To see ourselves as others see us

The Otago Daily Times printing press. — Otago Witness, 15.11.1921. COPIES OF PICTURE AVAILABLE...
Birthdays of newspapers pass unheeded, but jubilees are another matter and call for fitting celebrations.

The Otago Daily Times celebrated on November 15 its sixtieth anniversary by publishing a diamond jubilee number, which will be cherished by good Dunedinites and friendly journalists throughout New Zealand. The paper was founded in 1861, and its original staff consisted of Mr (later Sir) Julius Vogel as editor, Mr W.H. Harrison, afterwards editor of the Wellington Independent and of the Grey River Argus and MHR for Greymouth, and Mr E.T. Gillon, who became Wellington correspondent of the paper, and was for a long period editor of the Evening Post in its early years.

The Times had a long struggle against adversity, and the story of its career as set out in the commemorative articles makes most interesting reading.

Sir George Fenwick was knighted last year when the distinction was personally bestowed by the Prince of Wales, who is among those who have forwarded congratulatory messages to the Otago Daily Times on its record of achievements. — The Evening Post editorial

Missionary’s plea for workers

At the annual business meeting of the Presbyterian Women’s Missionary Union, chaired by the Moderator of the General Assembly the Rev D. Dutton, Miss Henderson of the Punjab addressed the meeting, and spoke with an intensity of conviction that left a deep impression. She said she would take back to India from that meeting inspiration and encouragement that
would last long. She was first engaged in the work 25 years ago and she had noticed the deepest change since that time. There was a greatly increased interest in missions and she believed they would go on till they had won the heathen in all their fields for the Lord.

When she came to them before she had no such message of hope and cheer as she was able to bring this time. For 16 years she had laboured in the city of Madras, and only four converts were made among the caste people at that time, although there was among them a band of 60 men and women missionaries deeply devoted to the work of God. Now she came from a land where the people were turning to the Lord in thousands — men and women who for centuries had tasted to the dregs of all the bitterness and persecution they could have heaped upon them, but men and women on whom the spirit of God was descending.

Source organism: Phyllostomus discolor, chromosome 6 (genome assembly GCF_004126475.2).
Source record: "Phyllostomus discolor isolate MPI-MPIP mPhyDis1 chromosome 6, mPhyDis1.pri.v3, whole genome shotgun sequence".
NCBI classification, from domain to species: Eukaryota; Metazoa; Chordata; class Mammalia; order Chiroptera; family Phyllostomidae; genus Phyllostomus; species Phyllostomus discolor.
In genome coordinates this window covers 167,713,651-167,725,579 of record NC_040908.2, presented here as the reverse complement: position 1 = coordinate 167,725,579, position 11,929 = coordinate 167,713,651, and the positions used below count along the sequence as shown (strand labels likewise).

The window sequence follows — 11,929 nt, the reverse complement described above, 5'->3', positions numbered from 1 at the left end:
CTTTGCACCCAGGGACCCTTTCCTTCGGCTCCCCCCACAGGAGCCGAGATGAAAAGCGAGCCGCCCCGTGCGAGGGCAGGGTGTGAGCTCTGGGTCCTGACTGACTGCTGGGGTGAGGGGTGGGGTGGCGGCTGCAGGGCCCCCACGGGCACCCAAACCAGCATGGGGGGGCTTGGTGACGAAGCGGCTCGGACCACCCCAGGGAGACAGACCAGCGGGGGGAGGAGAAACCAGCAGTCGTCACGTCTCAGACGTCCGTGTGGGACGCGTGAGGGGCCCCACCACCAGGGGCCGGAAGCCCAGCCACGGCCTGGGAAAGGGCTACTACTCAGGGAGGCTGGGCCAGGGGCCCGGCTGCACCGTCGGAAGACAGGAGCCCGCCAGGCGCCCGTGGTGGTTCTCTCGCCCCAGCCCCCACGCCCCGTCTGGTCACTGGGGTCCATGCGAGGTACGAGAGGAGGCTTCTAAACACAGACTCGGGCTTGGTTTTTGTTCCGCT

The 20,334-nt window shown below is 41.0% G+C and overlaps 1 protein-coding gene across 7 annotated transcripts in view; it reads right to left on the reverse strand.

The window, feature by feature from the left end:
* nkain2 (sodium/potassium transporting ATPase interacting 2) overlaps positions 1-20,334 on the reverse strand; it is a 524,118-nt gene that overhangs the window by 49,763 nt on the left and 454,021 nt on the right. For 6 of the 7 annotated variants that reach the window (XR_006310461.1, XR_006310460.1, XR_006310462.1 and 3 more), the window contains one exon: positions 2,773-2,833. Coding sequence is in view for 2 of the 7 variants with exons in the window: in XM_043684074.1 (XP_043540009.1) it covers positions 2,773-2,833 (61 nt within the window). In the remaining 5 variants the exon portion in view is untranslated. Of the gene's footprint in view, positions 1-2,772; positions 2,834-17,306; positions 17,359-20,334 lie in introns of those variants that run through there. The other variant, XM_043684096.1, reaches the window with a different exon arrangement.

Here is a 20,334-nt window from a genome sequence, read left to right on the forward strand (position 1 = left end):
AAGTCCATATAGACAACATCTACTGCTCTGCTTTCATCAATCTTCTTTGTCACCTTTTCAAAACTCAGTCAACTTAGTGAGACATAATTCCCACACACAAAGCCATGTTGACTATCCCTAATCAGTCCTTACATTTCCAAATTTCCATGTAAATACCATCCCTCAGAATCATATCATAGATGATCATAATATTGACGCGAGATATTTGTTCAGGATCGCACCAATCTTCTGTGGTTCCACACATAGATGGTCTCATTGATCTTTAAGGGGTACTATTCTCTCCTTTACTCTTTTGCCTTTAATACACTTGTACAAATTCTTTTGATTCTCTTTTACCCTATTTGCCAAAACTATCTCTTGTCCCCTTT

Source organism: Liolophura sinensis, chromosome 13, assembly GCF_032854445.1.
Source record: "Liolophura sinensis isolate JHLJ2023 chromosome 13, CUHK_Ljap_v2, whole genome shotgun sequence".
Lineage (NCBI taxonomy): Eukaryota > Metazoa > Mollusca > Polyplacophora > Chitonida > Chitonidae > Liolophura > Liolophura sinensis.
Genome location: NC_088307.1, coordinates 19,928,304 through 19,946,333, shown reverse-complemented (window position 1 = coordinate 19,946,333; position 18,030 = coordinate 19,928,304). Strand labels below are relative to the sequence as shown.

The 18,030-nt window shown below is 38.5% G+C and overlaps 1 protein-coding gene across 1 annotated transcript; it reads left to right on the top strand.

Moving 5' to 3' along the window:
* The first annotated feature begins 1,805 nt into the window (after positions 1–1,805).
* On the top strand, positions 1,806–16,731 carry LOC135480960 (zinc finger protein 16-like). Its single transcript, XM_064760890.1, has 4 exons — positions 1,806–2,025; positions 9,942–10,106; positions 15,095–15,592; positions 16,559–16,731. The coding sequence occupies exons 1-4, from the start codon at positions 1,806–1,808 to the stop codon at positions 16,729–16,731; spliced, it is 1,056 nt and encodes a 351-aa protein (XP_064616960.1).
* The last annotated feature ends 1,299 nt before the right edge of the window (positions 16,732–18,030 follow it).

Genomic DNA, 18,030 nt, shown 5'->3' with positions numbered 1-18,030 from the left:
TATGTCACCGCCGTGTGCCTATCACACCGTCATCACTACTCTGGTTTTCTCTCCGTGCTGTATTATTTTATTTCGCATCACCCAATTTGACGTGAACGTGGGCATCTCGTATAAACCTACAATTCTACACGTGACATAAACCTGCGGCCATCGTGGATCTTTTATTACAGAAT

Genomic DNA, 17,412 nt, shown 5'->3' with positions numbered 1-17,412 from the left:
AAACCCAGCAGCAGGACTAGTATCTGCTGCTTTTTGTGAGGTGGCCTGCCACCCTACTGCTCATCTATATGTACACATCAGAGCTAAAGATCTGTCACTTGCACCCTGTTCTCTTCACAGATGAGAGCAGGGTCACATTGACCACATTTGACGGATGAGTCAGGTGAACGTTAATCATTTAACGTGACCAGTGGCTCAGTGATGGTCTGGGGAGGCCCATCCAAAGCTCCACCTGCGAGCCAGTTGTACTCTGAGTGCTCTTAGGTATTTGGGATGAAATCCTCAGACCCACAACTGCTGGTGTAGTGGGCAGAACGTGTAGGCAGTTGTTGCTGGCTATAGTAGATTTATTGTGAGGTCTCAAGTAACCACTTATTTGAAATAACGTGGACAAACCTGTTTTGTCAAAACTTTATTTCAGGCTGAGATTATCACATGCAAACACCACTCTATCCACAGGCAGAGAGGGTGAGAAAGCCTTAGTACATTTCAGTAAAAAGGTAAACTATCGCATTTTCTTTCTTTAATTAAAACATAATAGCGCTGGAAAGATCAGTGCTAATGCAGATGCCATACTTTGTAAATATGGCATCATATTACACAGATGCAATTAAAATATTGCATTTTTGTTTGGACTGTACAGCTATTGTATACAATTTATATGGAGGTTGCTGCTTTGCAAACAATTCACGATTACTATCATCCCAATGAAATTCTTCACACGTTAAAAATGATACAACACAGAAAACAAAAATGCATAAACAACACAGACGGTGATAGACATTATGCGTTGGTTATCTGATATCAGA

No field in the world could show such things as were to be found in this part of India now.  When she was told to come home on furlough she absolutely refused. Today she did not feel much more satisfied. She had laid the case before the people in many places and had been sympathetically heard, but in most cases she could only say that they had failed to grasp the urgency of the situation.

She had pleaded with the young women in our churches already trained to determine before God if He was not calling them to go out to India, but as yet, there had not been a single response from anyone ready to go. 

Southland rat plague

A plague of rats has been experienced around Waianiwa recently, and farmers in that district have been taking active measures to eradicate the rodents. In conversation with one settler, a Southland Times reporter was informed that in two days he had exterminated over 100 rats, and other settlers around him had been equally successful in reducing the numbers of the destructive pest. — ODT, 18.11.1921.



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